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Geist
06-23-2007, 12:00 PM
1408, as we soon learn adds up to 13, which is unlucky. 1408 is an unfortunate place to be, because it is the place of addiction. And that's what the story is about, addiction.

It's good to see Steven King re-hashing the themes of his old stories; 1408 is an abreviated version of The Shining, which was also about addiction. If King is out of fresh ideas, maybe that gives us all a little room to wedge in.

However, 1408 does a good job of taking us into the mind of a person tormented by any addiction, especially one who has fallen off the wagon. In fact, we're never really sure if the main character is hallucinating from an ICU bed (incidently like someone who is in the throws of DTs) or whether the events are really happening. In one scene a haunting voice on the hotel room phone says, "Even when you check out, you are never out." And a ghost of the main character's father who is an obvious wasteoid in a nursing home says to him, "As you are, so I was; As I am, so you will become." How true of addiction on both counts: when we're addicted, we are never free of it, it is always there waiting to retake us. Also, it robs us of our lives physically and mentally. And it runs in families.

Remember, Steven King was addicted to alcohol and cocain in the early 80's, as well as smoking. So, it' s no surprise that 1408 is conspicuously autobiographical, all the way down to the last scene where the main character is limping while using a single crutch, just as King did after his accident.

The story is about a writer who writes popular travel books featuring haunted hotels. He's cynical and jaded about the supernatural and has become an atheist since the death of his daughter. As part of his research for a new book, he insists on being able to stay in a room that is notoriously haunted. The manager of the hotel begs him not to do it, and tries everything to get him to stay away. The manager of the hotel, seems to represnt an AA sponsor.

The room represnts that place in a person's mind where the addiction has hold of them. In that room is all the ghosts that might be at the root of the psychological defense mechanism of addiction. There is the dead daughter, the father, the impulse towards self-destruction represented by ghosts that keep jumping out the window. There are many addictive elements planted in the story: booze, an unsmoked cigarrette, chocolate on the pillow cases, and porn on the TV.

The goal of the "evil" of the room seems to be to get folks to kill themselves, which also seems to be the goal of the "evil" of most addictions. The main character tries to escape the room, and in one part says into his tape recorder as he's climbing out onto the ledge of the building, "If I fall it was an accident; the room didn't win."

Characters are a problem in this movie. They are shallow. I can't remember the main character's name, and it really doesn't matter. One really ceases to care what happens to the main character early on, and as usual, the little girl ghost has wisdom beyond her developmental stage, given that she's only about ten. So, she instantly becomes fake and paper thin.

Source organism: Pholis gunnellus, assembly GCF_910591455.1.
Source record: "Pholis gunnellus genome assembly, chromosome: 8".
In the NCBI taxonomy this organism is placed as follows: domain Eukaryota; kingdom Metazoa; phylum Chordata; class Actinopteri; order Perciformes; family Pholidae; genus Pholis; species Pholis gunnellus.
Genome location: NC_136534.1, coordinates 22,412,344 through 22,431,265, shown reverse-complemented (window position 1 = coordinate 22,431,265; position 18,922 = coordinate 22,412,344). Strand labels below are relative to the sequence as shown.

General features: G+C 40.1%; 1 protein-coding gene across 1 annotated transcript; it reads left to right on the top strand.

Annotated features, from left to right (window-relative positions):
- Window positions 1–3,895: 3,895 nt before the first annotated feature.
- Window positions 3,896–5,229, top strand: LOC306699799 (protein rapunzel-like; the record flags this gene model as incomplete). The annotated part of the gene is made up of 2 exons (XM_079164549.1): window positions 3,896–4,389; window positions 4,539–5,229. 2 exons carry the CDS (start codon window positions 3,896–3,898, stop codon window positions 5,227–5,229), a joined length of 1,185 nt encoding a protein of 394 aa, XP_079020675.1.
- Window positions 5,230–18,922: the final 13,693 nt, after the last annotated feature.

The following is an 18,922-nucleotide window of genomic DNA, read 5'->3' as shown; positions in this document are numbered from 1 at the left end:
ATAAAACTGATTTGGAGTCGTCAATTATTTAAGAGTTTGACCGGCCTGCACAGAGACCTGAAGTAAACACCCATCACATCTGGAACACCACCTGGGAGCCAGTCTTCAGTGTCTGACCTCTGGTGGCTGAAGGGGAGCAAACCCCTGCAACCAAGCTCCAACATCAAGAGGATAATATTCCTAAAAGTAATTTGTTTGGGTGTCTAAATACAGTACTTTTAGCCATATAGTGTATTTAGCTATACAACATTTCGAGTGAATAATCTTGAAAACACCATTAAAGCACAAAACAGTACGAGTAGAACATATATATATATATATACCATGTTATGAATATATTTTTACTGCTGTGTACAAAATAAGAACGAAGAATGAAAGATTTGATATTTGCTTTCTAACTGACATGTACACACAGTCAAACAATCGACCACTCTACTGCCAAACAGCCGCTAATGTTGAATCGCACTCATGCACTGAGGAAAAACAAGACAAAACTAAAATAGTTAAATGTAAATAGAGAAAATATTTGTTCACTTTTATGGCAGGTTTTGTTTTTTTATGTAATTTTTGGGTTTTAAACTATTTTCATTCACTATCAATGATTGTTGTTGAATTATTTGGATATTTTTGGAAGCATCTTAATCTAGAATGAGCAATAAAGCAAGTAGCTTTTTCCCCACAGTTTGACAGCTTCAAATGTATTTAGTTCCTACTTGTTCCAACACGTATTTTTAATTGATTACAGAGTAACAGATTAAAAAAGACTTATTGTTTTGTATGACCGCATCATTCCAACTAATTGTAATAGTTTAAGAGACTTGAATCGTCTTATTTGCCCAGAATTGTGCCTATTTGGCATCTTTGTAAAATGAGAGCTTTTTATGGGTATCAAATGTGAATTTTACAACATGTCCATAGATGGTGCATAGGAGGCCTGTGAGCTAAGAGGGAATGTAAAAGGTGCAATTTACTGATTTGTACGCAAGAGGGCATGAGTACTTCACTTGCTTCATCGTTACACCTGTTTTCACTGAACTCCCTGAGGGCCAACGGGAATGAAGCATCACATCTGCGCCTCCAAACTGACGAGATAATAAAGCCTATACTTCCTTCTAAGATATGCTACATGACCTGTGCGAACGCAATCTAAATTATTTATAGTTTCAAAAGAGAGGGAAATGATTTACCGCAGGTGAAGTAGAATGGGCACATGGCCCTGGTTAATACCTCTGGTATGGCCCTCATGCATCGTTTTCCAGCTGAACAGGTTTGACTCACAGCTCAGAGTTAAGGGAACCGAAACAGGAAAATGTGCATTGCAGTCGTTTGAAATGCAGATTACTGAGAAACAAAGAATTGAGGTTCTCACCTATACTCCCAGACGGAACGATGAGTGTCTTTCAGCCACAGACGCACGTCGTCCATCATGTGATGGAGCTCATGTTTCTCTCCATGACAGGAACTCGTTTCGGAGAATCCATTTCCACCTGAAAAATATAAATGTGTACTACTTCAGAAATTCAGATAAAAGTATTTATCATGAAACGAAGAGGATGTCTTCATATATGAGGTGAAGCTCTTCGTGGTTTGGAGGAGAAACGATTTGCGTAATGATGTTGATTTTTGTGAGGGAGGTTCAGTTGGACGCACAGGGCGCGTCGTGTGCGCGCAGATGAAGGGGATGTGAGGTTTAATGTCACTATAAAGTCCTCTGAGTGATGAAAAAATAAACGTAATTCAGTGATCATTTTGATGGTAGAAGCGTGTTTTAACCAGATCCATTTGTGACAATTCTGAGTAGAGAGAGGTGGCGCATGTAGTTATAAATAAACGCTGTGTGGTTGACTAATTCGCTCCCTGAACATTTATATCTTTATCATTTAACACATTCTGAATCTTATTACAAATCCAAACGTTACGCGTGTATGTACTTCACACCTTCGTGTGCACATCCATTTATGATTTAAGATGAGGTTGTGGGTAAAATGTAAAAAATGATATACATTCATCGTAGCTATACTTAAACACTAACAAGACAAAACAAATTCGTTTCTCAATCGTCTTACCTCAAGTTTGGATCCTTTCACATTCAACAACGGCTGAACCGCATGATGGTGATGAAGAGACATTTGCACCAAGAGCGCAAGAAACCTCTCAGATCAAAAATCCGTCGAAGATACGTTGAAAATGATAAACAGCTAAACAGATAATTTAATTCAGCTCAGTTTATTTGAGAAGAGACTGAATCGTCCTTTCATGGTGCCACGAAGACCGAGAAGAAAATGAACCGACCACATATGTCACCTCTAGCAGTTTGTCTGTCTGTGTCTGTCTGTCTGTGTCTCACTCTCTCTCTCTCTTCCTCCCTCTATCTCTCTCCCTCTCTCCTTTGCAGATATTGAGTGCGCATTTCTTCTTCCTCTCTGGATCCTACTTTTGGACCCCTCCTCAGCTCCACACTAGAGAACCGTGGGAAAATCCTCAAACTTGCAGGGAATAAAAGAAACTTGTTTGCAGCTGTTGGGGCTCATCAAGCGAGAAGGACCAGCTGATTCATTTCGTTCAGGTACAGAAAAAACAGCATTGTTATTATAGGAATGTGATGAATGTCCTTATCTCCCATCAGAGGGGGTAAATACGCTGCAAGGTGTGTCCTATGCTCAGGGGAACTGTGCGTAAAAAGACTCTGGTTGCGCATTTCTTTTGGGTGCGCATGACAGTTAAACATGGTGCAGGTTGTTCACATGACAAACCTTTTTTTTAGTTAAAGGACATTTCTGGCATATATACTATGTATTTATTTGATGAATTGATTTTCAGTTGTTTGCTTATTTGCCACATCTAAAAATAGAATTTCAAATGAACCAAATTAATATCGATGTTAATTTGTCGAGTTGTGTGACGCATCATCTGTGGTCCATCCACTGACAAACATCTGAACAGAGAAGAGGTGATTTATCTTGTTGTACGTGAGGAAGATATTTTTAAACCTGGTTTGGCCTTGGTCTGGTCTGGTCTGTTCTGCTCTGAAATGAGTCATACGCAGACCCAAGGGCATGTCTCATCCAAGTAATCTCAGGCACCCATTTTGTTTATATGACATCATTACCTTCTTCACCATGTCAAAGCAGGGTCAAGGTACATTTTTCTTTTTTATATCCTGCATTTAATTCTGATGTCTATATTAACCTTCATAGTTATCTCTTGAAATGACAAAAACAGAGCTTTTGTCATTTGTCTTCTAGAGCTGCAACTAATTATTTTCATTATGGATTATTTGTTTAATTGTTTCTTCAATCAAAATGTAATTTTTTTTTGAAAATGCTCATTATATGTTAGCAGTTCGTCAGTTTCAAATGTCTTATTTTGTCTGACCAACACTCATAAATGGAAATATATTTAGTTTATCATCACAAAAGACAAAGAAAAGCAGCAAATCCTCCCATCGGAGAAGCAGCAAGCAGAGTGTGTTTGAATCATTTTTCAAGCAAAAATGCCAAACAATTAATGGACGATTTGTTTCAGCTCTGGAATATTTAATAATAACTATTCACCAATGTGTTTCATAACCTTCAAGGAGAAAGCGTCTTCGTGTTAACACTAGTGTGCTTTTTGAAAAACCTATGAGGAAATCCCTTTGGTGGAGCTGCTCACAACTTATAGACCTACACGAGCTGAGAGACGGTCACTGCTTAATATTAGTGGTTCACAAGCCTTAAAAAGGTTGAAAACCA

Having said that this is a horror flick, and it really does a good job with the theme of addiction--a ghost that many people are tormented by. It is worth seeing. It is worth seeing in the theater, and that says a lot about a movie these days.

1408 is a must see this summer. If I were to give it stars on a scale of 1-4 stars, I'd give it a 3.

Ed

Akuma
06-23-2007, 12:42 PM
Seeing as The Shining and 1408 were written two decades apart from each other, I'm willing to forgive.

Hollywood's a different story.
I'm looking at you, wacky white-cop-black-cop duo action movies.

seun
06-23-2007, 03:28 PM
Interesting review, Gord.

maestrowork
06-23-2007, 06:32 PM
I liked it... not as good as Secret Window but still better than most Stephen King movies. But I can't say it's a "must see." As a horror film, it's not that s scary (at least not for me), and I get scared easily.

WordGypsy
06-23-2007, 07:05 PM
I liked it... not as good as Secret Window but still better than most Stephen King movies. But I can't say it's a "must see." As a horror film, it's not that s scary (at least not for me), and I get scared easily.

Ah, the dreaded "I liked it. It was good." Personally I think I'll be skipping this one...

Will Lavender
06-23-2007, 07:13 PM
I liked it... not as good as Secret Window but still better than most Stephen King movies. But I can't say it's a "must see." As a horror film, it's not that s scary (at least not for me), and I get scared easily.

Just watched Secret Window night before last. I bet I've had 50 students rave about it over the years, so I thought I'd break down and rent it.

I...liked it. Certainly didn't love it. I thought Depp's character was strange; it was almost like they gave him freedom to goof around. The movie deadens in spots where the filmmakers can't quite seem to make it go forward (which is unsurprising considering it's based on a short story). And John Turturro's character wasn't scary at all to me although I usually love him. The accent was too false, too phony; and the way Depp reacted to him was necessary to the ending but didn't allow their confrontations to have enough tension. I think if Turtorro were more scary, more believable, the entire ending scene would be more effective.

Gillhoughly
06-23-2007, 11:17 PM
Movie reviews need to be in the "Pop Culture" thread, not the novel writing thread.

You might want to ask a moderator to shift this before they do it for you.

http://www.absolutewrite.com/forums/forumdisplay.php?s=&daysprune=&f=149

Geist
06-24-2007, 01:12 AM
Interesting review, Gord.

Thank you, Seun.

Ed

Geist
06-24-2007, 01:16 AM